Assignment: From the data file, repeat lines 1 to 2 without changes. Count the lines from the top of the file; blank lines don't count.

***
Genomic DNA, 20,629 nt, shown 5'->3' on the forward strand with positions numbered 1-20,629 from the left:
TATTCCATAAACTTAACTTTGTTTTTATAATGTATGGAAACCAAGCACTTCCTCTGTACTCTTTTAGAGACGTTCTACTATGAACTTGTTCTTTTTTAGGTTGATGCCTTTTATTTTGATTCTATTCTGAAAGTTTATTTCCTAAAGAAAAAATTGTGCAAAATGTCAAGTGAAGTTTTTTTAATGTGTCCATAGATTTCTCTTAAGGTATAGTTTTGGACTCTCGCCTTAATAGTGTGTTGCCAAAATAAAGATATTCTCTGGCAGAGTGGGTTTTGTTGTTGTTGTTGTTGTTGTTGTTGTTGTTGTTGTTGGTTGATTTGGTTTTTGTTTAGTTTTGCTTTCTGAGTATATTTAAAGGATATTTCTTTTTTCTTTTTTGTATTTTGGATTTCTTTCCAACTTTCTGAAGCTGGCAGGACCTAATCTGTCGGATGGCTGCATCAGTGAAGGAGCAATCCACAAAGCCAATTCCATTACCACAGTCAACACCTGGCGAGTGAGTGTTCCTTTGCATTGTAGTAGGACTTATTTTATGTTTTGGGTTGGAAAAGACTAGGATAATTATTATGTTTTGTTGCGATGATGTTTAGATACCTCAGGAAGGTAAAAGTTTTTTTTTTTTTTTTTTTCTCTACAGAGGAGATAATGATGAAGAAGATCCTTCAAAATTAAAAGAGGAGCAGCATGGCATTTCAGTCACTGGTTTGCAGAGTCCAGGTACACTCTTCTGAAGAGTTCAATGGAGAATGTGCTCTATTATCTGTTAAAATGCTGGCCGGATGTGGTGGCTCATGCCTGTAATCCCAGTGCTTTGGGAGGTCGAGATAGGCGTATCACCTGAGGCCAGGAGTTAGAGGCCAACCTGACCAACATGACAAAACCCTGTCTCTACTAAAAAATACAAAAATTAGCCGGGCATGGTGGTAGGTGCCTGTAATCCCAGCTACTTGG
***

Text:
Genomic DNA, 20,629 nt, shown 5'->3' on the forward strand with positions numbered 1-20,629 from the left:
TATTCCATAAACTTAACTTTGTTTTTATAATGTATGGAAACCAAGCACTTCCTCTGTACTCTTTTAGAGACGTTCTACTATGAACTTGTTCTTTTTTAGGTTGATGCCTTTTATTTTGATTCTATTCTGAAAGTTTATTTCCTAAAGAAAAAATTGTGCAAAATGTCAAGTGAAGTTTTTTTAATGTGTCCATAGATTTCTCTTAAGGTATAGTTTTGGACTCTCGCCTTAATAGTGTGTTGCCAAAATAAAGATATTCTCTGGCAGAGTGGGTTTTGTTGTTGTTGTTGTTGTTGTTGTTGTTGTTGTTGTTGGTTGATTTGGTTTTTGTTTAGTTTTGCTTTCTGAGTATATTTAAAGGATATTTCTTTTTTCTTTTTTGTATTTTGGATTTCTTTCCAACTTTCTGAAGCTGGCAGGACCTAATCTGTCGGATGGCTGCATCAGTGAAGGAGCAATCCACAAAGCCAATTCCATTACCACAGTCAACACCTGGCGAGTGAGTGTTCCTTTGCATTGTAGTAGGACTTATTTTATGTTTTGGGTTGGAAAAGACTAGGATAATTATTATGTTTTGTTGCGATGATGTTTAGATACCTCAGGAAGGTAAAAGTTTTTTTTTTTTTTTTTTTCTCTACAGAGGAGATAATGATGAAGAAGATCCTTCAAAATTAAAAGAGGAGCAGCATGGCATTTCAGTCACTGGTTTGCAGAGTCCAGGTACACTCTTCTGAAGAGTTCAATGGAGAATGTGCTCTATTATCTGTTAAAATGCTGGCCGGATGTGGTGGCTCATGCCTGTAATCCCAGTGCTTTGGGAGGTCGAGATAGGCGTATCACCTGAGGCCAGGAGTTAGAGGCCAACCTGACCAACATGACAAAACCCTGTCTCTACTAAAAAATACAAAAATTAGCCGGGCATGGTGGTAGGTGCCTGTAATCCCAGCTACTTGG